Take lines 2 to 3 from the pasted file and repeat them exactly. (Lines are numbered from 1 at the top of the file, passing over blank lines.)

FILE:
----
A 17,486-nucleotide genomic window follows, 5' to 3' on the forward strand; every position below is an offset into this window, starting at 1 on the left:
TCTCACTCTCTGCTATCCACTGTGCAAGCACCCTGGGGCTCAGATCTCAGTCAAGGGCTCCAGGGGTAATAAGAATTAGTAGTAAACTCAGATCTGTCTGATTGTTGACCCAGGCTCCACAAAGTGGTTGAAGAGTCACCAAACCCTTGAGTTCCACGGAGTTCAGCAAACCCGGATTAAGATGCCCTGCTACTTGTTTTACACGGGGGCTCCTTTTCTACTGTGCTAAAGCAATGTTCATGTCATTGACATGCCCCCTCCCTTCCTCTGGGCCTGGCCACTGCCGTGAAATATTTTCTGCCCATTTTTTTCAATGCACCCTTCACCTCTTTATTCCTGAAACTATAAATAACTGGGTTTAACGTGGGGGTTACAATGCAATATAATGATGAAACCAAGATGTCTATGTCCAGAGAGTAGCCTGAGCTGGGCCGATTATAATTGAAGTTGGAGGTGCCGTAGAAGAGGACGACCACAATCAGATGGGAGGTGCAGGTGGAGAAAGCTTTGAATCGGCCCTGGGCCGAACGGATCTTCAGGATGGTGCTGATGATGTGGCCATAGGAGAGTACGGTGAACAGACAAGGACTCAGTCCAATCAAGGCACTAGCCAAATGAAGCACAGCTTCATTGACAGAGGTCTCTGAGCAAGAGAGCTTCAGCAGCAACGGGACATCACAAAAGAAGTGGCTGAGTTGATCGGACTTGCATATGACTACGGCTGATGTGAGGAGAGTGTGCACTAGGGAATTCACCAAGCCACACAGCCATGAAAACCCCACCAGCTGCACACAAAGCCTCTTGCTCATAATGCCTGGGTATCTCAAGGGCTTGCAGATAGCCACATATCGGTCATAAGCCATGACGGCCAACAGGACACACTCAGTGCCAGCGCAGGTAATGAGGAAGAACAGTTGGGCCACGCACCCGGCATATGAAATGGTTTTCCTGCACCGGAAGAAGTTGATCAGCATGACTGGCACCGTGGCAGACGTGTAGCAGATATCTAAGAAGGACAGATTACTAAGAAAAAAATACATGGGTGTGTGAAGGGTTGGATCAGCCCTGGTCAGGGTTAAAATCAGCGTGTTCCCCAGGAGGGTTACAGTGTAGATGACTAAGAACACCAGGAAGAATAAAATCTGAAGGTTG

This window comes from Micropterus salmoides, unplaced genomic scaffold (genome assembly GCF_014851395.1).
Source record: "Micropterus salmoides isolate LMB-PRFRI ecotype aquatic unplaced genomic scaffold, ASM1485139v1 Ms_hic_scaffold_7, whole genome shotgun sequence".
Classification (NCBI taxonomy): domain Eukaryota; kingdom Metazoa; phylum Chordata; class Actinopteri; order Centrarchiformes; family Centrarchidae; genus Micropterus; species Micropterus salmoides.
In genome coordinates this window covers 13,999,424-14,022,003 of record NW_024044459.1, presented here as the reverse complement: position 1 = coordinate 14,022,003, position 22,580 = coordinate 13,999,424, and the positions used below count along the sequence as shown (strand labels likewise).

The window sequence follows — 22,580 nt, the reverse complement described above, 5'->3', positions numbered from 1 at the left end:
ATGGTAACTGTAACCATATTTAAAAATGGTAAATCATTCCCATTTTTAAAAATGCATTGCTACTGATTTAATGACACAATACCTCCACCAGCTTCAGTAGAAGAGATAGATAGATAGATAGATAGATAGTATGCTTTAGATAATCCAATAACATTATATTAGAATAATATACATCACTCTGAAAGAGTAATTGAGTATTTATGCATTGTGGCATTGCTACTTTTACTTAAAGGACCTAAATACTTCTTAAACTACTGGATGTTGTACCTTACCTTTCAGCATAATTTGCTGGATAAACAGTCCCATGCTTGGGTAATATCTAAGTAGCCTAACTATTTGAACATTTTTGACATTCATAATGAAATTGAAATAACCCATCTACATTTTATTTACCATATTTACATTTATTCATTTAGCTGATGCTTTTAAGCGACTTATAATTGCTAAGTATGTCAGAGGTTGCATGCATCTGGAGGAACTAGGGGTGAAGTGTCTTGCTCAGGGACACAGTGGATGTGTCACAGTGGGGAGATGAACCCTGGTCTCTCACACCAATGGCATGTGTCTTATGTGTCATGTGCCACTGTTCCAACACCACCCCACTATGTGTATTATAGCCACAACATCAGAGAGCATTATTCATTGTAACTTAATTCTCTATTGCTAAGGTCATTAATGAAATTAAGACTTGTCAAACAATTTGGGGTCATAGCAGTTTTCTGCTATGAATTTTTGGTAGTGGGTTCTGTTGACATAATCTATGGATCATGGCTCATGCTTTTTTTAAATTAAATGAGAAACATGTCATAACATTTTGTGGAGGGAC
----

TCTCACTCTCTGCTATCCACTGTGCAAGCACCCTGGGGCTCAGATCTCAGTCAAGGGCTCCAGGGGTAATAAGAATTAGTAGTAAACTCAGATCTGTCTGATTGTTGACCCAGGCTCCACAAAGTGGTTGAAGAGTCACCAAACCCTTGAGTTCCACGGAGTTCAGCAAACCCGGATTAAGATGCCCTGCTACTTGTTTTACACGGGGGCTCCTTTTCTACTGTGCTAAAGCAATGTTCATGTCATTGACATGCCCCCTCCCTTCCTCTGGGCCTGGCCACTGCCGTGAAATATTTTCTGCCCATTTTTTTCAATGCACCCTTCACCTCTTTATTCCTGAAACTATAAATAACTGGGTTTAACGTGGGGGTTACAATGCAATATAATGATGAAACCAAGATGTCTATGTCCAGAGAGTAGCCTGAGCTGGGCCGATTATAATTGAAGTTGGAGGTGCCGTAGAAGAGGACGACCACAATCAGATGGGAGGTGCAGGTGGAGAAAGCTTTGAATCGGCCCTGGGCCGAACGGATCTTCAGGATGGTGCTGATGATGTGGCCATAGGAGAGTACGGTGAACAGACAAGGACTCAGTCCAATCAAGGCACTAGCCAAATGAAGCACAGCTTCATTGACAGAGGTCTCTGAGCAAGAGAGCTTCAGCAGCAACGGGACATCACAAAAGAAGTGGCTGAGTTGATCGGACTTGCATATGACTACGGCTGATGTGAGGAGAGTGTGCACTAGGGAATTCACCAAGCCACACAGCCATGAAAACCCCACCAGCTGCACACAAAGCCTCTTGCTCATAATGCCTGGGTATCTCAAGGGCTTGCAGATAGCCACATATCGGTCATAAGCCATGACGGCCAACAGGACACACTCAGTGCCAGCGCAGGTAATGAGGAAGAACAGTTGGGCCACGCACCCGGCATATGAAATGGTTTTCCTGCACCGGAAGAAGTTGATCAGCATGACTGGCACCGTGGCAGACGTGTAGCAGATATCTAAGAAGGACAGATTACTAAGAAAAAAATACATGGGTGTGTGAAGGGTTGGATCAGCCCTGGTCAGGGTTAAAATCAGCGTGTTCCCCAGGAGGGTTACAGTGTAGATGACTAAGAACACCAGGAAGAATAAAATCTGAAGGTTG

This window comes from Micropterus salmoides, unplaced genomic scaffold (genome assembly GCF_014851395.1).